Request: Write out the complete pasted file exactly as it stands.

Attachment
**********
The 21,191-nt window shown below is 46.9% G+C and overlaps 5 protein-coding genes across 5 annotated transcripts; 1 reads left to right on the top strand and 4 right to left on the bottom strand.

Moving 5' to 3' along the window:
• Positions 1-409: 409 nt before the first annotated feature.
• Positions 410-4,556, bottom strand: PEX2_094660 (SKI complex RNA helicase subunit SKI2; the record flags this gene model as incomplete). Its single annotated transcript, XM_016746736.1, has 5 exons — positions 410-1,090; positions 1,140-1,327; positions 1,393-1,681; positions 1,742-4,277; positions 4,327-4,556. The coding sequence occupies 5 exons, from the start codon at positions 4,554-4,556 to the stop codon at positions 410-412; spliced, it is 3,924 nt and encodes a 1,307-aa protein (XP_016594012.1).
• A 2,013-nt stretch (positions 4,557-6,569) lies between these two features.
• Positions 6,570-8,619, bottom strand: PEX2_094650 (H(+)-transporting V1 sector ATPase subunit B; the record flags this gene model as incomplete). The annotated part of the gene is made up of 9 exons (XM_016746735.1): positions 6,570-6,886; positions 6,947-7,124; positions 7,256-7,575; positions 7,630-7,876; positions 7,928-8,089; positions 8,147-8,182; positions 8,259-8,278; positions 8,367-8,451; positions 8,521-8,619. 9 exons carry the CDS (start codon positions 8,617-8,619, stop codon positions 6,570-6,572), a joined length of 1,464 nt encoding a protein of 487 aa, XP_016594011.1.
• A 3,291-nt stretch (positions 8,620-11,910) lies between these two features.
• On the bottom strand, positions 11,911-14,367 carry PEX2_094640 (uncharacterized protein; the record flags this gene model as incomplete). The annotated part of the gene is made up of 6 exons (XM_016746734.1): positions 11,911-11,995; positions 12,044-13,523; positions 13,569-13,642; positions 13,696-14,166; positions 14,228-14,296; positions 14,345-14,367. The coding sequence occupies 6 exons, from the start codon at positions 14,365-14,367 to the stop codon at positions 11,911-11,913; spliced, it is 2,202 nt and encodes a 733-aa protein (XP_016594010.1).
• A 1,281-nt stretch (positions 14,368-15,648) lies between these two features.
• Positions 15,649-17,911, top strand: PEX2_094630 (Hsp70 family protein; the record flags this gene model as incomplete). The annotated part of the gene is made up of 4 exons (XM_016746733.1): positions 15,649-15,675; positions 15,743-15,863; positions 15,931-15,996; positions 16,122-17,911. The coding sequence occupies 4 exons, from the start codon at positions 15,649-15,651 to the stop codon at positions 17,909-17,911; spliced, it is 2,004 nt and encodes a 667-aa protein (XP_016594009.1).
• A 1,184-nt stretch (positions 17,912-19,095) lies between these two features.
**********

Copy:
The 21,191-nt window shown below is 46.9% G+C and overlaps 5 protein-coding genes across 5 annotated transcripts; 1 reads left to right on the top strand and 4 right to left on the bottom strand.

Moving 5' to 3' along the window:
• Positions 1-409: 409 nt before the first annotated feature.
• Positions 410-4,556, bottom strand: PEX2_094660 (SKI complex RNA helicase subunit SKI2; the record flags this gene model as incomplete). Its single annotated transcript, XM_016746736.1, has 5 exons — positions 410-1,090; positions 1,140-1,327; positions 1,393-1,681; positions 1,742-4,277; positions 4,327-4,556. The coding sequence occupies 5 exons, from the start codon at positions 4,554-4,556 to the stop codon at positions 410-412; spliced, it is 3,924 nt and encodes a 1,307-aa protein (XP_016594012.1).
• A 2,013-nt stretch (positions 4,557-6,569) lies between these two features.
• Positions 6,570-8,619, bottom strand: PEX2_094650 (H(+)-transporting V1 sector ATPase subunit B; the record flags this gene model as incomplete). The annotated part of the gene is made up of 9 exons (XM_016746735.1): positions 6,570-6,886; positions 6,947-7,124; positions 7,256-7,575; positions 7,630-7,876; positions 7,928-8,089; positions 8,147-8,182; positions 8,259-8,278; positions 8,367-8,451; positions 8,521-8,619. 9 exons carry the CDS (start codon positions 8,617-8,619, stop codon positions 6,570-6,572), a joined length of 1,464 nt encoding a protein of 487 aa, XP_016594011.1.
• A 3,291-nt stretch (positions 8,620-11,910) lies between these two features.
• On the bottom strand, positions 11,911-14,367 carry PEX2_094640 (uncharacterized protein; the record flags this gene model as incomplete). The annotated part of the gene is made up of 6 exons (XM_016746734.1): positions 11,911-11,995; positions 12,044-13,523; positions 13,569-13,642; positions 13,696-14,166; positions 14,228-14,296; positions 14,345-14,367. The coding sequence occupies 6 exons, from the start codon at positions 14,365-14,367 to the stop codon at positions 11,911-11,913; spliced, it is 2,202 nt and encodes a 733-aa protein (XP_016594010.1).
• A 1,281-nt stretch (positions 14,368-15,648) lies between these two features.
• Positions 15,649-17,911, top strand: PEX2_094630 (Hsp70 family protein; the record flags this gene model as incomplete). The annotated part of the gene is made up of 4 exons (XM_016746733.1): positions 15,649-15,675; positions 15,743-15,863; positions 15,931-15,996; positions 16,122-17,911. The coding sequence occupies 4 exons, from the start codon at positions 15,649-15,651 to the stop codon at positions 17,909-17,911; spliced, it is 2,004 nt and encodes a 667-aa protein (XP_016594009.1).
• A 1,184-nt stretch (positions 17,912-19,095) lies between these two features.